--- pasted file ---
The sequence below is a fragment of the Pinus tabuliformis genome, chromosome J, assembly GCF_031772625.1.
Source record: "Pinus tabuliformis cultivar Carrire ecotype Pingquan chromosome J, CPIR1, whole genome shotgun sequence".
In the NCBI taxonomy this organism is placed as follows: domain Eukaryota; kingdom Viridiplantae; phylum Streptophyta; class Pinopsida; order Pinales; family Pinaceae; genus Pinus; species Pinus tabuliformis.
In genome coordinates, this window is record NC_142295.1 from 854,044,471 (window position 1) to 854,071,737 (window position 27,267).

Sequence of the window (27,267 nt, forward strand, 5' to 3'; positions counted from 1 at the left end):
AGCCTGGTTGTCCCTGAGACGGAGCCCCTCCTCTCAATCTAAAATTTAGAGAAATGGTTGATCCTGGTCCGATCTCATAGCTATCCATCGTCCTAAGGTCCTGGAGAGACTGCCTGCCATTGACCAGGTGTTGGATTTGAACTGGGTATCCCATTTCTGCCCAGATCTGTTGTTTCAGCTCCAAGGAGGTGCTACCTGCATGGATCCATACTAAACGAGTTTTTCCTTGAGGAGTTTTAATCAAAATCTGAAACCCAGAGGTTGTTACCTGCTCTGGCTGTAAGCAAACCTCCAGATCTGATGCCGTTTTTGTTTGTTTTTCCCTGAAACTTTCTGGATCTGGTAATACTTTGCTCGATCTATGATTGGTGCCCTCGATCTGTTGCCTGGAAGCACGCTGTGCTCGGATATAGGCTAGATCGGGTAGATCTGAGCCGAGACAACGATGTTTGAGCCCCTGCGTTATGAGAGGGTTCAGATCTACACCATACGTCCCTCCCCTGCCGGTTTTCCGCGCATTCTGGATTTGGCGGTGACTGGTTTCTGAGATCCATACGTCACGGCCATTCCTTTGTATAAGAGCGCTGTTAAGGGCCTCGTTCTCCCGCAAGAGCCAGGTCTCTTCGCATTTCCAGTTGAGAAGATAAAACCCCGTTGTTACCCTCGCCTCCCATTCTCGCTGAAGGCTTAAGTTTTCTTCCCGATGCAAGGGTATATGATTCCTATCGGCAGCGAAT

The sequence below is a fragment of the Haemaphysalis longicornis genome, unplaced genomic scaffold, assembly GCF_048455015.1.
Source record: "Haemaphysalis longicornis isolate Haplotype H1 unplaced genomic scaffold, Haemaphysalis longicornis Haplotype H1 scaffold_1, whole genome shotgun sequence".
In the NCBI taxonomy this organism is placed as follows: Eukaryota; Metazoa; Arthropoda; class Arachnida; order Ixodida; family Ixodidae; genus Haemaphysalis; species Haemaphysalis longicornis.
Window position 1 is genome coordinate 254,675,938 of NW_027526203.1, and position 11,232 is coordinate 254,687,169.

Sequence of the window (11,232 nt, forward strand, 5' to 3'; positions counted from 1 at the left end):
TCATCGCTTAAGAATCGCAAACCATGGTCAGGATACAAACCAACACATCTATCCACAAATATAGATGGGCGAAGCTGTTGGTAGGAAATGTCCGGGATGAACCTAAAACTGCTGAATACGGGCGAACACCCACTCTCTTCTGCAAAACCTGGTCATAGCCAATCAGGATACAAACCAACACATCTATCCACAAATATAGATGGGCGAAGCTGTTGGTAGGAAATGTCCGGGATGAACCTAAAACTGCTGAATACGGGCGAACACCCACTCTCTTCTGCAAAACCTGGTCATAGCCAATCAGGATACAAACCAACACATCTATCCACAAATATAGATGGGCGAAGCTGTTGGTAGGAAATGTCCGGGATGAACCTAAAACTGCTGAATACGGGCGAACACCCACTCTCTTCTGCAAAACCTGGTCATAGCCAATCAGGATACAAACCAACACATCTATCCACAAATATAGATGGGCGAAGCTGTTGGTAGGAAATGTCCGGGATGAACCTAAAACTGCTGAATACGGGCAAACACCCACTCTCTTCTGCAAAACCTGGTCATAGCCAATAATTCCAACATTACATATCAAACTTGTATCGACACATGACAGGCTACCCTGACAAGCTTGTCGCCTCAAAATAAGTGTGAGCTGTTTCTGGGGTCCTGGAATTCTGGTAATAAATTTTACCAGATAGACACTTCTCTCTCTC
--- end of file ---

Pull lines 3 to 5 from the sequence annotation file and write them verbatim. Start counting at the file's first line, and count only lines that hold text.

In the NCBI taxonomy this organism is placed as follows: domain Eukaryota; kingdom Viridiplantae; phylum Streptophyta; class Pinopsida; order Pinales; family Pinaceae; genus Pinus; species Pinus tabuliformis.
In genome coordinates, this window is record NC_142295.1 from 854,044,471 (window position 1) to 854,071,737 (window position 27,267).

Sequence of the window (27,267 nt, forward strand, 5' to 3'; positions counted from 1 at the left end):